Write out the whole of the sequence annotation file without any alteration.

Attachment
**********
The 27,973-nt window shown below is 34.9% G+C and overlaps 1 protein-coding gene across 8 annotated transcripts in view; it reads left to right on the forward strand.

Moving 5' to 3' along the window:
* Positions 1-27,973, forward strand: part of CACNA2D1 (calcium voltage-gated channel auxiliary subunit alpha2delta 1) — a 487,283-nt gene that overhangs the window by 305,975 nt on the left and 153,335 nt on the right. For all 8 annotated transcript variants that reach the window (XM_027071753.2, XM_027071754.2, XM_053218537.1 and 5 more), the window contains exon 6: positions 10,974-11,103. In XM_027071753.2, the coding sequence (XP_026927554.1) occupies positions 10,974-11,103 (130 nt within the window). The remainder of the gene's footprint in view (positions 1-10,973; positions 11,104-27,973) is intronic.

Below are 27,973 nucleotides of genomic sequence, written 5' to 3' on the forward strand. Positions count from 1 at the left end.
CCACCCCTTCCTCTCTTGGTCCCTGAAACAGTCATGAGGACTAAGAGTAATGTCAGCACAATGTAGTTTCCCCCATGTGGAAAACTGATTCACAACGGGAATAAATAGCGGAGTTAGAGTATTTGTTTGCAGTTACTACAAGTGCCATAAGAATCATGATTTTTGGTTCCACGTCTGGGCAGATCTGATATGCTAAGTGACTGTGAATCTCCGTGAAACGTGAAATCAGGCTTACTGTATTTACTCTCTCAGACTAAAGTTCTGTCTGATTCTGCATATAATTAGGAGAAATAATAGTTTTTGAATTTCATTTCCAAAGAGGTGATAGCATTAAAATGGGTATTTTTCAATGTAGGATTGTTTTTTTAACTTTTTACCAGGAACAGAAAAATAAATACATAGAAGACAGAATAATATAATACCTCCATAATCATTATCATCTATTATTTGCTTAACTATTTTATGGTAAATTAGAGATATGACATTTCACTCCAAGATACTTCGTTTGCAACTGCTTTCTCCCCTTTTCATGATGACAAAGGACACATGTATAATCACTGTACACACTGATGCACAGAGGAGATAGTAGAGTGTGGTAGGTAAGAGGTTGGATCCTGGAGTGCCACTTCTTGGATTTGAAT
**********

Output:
The 27,973-nt window shown below is 34.9% G+C and overlaps 1 protein-coding gene across 8 annotated transcripts in view; it reads left to right on the forward strand.

Moving 5' to 3' along the window:
* Positions 1-27,973, forward strand: part of CACNA2D1 (calcium voltage-gated channel auxiliary subunit alpha2delta 1) — a 487,283-nt gene that overhangs the window by 305,975 nt on the left and 153,335 nt on the right. For all 8 annotated transcript variants that reach the window (XM_027071753.2, XM_027071754.2, XM_053218537.1 and 5 more), the window contains exon 6: positions 10,974-11,103. In XM_027071753.2, the coding sequence (XP_026927554.1) occupies positions 10,974-11,103 (130 nt within the window). The remainder of the gene's footprint in view (positions 1-10,973; positions 11,104-27,973) is intronic.

Below are 27,973 nucleotides of genomic sequence, written 5' to 3' on the forward strand. Positions count from 1 at the left end.
CCACCCCTTCCTCTCTTGGTCCCTGAAACAGTCATGAGGACTAAGAGTAATGTCAGCACAATGTAGTTTCCCCCATGTGGAAAACTGATTCACAACGGGAATAAATAGCGGAGTTAGAGTATTTGTTTGCAGTTACTACAAGTGCCATAAGAATCATGATTTTTGGTTCCACGTCTGGGCAGATCTGATATGCTAAGTGACTGTGAATCTCCGTGAAACGTGAAATCAGGCTTACTGTATTTACTCTCTCAGACTAAAGTTCTGTCTGATTCTGCATATAATTAGGAGAAATAATAGTTTTTGAATTTCATTTCCAAAGAGGTGATAGCATTAAAATGGGTATTTTTCAATGTAGGATTGTTTTTTTAACTTTTTACCAGGAACAGAAAAATAAATACATAGAAGACAGAATAATATAATACCTCCATAATCATTATCATCTATTATTTGCTTAACTATTTTATGGTAAATTAGAGATATGACATTTCACTCCAAGATACTTCGTTTGCAACTGCTTTCTCCCCTTTTCATGATGACAAAGGACACATGTATAATCACTGTACACACTGATGCACAGAGGAGATAGTAGAGTGTGGTAGGTAAGAGGTTGGATCCTGGAGTGCCACTTCTTGGATTTGAAT